How to Recover Deleted Data from MacBook Pro: The Ultimate Guide

1809
Recover deleted data on Macbook Pro

If this is your first accidental deletion of important data from your MacBook Pro, then we have bad news for you: it probably won’t be the last. But there’s also good news: learning how to perform MacBook data recovery isn’t difficult nor expensive.

In this article, we describe several effective methods and tools that can help you recover data from your MacBook Pro hard drive in no time. We also discuss the most common reasons for MacBook Pro data loss so that you know what to watch out for in the future.

Hard Drives and SSDs in Mac

Recovering data from an SSD is much harder to do than traditional HDDs. SSDs typically come with a function called TRIM, which marks deleted data as “empty” after you delete any file. This prepares your SSD for writing new files and increases the lifespan of your solid state drive at the cost of making data recovery difficult.

Thankfully, TRIM isn’t always instantaneous and will often wait for when your MacBook Pro is doing nothing before it sweeps your SSD. If you’re fast enough, you can still disable the TRIM function on your MacBook Pro to help preserve your deleted data.

HDDs on the other hand don’t suffer from the TRIM issue and are much easier to recover files from. If you want to check as to whether or not you have an SSD or an HDD, simply follow these steps:

  1. Open the Apple menu.
  2. From there, click on About This Mac.About this Mac
  1. That will open up a window on your screen. Go to System Report.System Report
  1. On the left hand side of your screen, scroll down and look for Storage.
  2. That will show a list of your drives. Simply select the drive with your macOS installed.
  3. From there, look for Medium Type: and see if it says SSD or HDD.list of drives

If you’re still unsure as to what type your storage device is, there’s a big chance that it’s an SSD. Almost all MacBook Pros have been shipping with an SSD since 2012.

Methods to Recover Deleted Files from MacBook Pro Hard Drive

As a MacBook Pro user, you can choose between several different data recovery methods, each capable of addressing different data loss scenarios. Let’s go over the most useful methods and describe how they work and in which situations they should be used.

Method 1: Time Machine

time machine iconTime Machine is Apple’s homegrown backup software application, and it’s distributed as part of macOS. Time Machine keeps local snapshots as space permits, hourly backups for the past 24 hours, daily backups for the past month, and weekly backups for all previous months.

If Time Machine had backed up your data prior to their deletion, then you can painlessly recover them from your Time Machine backup:

  1. Make sure your Time Machine backup drive is connected to your MacBook Pro.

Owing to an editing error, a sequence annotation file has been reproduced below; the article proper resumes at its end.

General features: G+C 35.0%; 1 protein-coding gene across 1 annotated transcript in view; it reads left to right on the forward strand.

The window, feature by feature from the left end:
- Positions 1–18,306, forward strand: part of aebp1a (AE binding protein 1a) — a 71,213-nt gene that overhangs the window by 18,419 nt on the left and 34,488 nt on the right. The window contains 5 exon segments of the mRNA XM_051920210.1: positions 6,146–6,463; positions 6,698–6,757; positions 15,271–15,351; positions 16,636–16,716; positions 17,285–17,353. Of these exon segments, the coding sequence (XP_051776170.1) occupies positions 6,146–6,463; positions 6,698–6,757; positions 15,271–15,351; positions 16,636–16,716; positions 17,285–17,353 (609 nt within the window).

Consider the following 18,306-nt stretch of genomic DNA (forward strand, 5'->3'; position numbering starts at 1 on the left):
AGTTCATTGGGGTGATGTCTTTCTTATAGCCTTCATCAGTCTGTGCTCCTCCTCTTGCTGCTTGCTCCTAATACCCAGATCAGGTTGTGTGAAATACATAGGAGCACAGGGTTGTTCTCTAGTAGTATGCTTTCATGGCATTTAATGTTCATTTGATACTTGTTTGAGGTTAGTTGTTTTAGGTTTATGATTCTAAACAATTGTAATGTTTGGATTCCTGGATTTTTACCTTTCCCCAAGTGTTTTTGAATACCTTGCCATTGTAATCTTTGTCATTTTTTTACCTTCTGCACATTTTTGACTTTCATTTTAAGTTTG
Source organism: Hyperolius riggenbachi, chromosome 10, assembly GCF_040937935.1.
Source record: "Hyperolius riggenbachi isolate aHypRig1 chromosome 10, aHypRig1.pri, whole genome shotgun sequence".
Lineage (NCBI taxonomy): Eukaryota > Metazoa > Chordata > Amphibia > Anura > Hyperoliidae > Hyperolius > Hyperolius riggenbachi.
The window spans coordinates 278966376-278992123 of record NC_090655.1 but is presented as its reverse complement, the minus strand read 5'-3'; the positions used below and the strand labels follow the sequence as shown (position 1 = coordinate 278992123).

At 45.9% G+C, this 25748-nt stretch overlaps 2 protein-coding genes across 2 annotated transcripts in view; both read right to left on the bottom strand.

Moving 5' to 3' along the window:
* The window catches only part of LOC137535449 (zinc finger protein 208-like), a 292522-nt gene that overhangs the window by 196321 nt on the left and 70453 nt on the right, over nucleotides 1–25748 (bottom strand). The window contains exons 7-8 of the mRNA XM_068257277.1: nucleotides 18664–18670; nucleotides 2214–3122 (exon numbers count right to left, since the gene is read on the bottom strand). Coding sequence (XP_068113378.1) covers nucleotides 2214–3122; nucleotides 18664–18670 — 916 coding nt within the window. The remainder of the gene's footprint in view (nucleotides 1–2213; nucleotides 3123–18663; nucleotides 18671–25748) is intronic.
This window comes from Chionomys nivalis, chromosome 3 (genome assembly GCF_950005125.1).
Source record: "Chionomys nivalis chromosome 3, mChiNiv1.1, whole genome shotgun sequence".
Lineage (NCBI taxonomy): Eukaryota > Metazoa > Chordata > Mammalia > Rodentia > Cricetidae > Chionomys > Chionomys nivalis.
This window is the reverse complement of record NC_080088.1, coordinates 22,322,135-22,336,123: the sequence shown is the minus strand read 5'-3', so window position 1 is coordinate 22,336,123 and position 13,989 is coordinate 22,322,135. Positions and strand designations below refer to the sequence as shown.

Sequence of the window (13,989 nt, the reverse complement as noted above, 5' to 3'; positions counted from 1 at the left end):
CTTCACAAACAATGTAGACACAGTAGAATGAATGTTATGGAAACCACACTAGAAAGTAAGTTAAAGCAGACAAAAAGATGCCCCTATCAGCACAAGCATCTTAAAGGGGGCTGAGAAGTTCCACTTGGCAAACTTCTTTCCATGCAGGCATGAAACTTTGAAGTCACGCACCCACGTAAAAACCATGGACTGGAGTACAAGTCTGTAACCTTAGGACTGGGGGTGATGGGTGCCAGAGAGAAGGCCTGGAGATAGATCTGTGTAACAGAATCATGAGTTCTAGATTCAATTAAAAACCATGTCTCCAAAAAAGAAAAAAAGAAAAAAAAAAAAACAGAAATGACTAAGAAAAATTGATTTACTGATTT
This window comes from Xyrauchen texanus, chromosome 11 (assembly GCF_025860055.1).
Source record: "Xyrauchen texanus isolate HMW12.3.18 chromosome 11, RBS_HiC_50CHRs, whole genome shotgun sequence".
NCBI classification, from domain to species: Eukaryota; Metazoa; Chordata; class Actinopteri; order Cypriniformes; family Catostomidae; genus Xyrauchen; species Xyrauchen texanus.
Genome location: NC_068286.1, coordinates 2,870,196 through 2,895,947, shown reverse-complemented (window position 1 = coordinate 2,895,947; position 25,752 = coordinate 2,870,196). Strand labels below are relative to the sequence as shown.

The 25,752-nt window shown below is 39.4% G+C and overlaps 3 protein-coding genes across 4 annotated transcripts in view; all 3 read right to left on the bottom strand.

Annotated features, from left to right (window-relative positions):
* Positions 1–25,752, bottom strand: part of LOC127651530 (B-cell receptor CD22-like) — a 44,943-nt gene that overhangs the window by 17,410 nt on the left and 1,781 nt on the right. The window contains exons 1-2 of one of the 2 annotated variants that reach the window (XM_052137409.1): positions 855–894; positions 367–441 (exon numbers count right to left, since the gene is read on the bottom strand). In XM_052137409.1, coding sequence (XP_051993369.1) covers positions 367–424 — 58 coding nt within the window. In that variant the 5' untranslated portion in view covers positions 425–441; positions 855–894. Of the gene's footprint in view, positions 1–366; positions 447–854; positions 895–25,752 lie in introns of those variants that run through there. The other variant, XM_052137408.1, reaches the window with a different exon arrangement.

2. Click the Time Machine icon located in the Menu Bar and choose Enter Time Machine.time machine menu bar
  3. Navigate to the folder that used to contain the deleted files.
  4. Use the navigational arrows or timeline on the right to find a backup copy of the folder that contains the deleted files.
  5. Select the files you want to recover and click Restore.time machine word restore

Method 2: Data Recovery Software

disk drill iconAside from the built-in Time Machine that Apple provided us, we can also use data recovery software to recover your deleted files. In this tutorial, we’ll be using our favorite, Disk Drill.

Disk Drill is safe to use and is one of the most recommended recovery programs on the market. Recovery programs like this go through your entire drive and collect all the files that haven’t yet been overwritten. Before you start contacting a professional data recovery expert, give the steps below a try. You might be able to recover your deleted files on your own.

  1. Start by downloading and installing Disk Drill into your Mac.disk drill install mac
  2. Once you’ve installed Disk Drill, you’ll have to enter Recovery Mode. Shut down your MacBook Pro.macOs Shutdown
  1. Power on your MacBook Pro and immediately hold then press down the  and R keys. Release your fingers when you see the Apple logo. If that didn’t work for you, you can either try again or use the other alternatives from Apple.

Launching your Mac in Recovery Mode decreases the amount of data being written in the background of your MacBook Pro. This lowers the chance of your files being overwritten with new information while we scan and try to recover your files.

  1. At the Recovery screen, go ahead and log into the appropriate user of the Mac and make sure that you’re connected to a Wi-Fi or Ethernet network.
  2. From there, click on the Utilities menu from the top-left corner of your screen and select Terminal.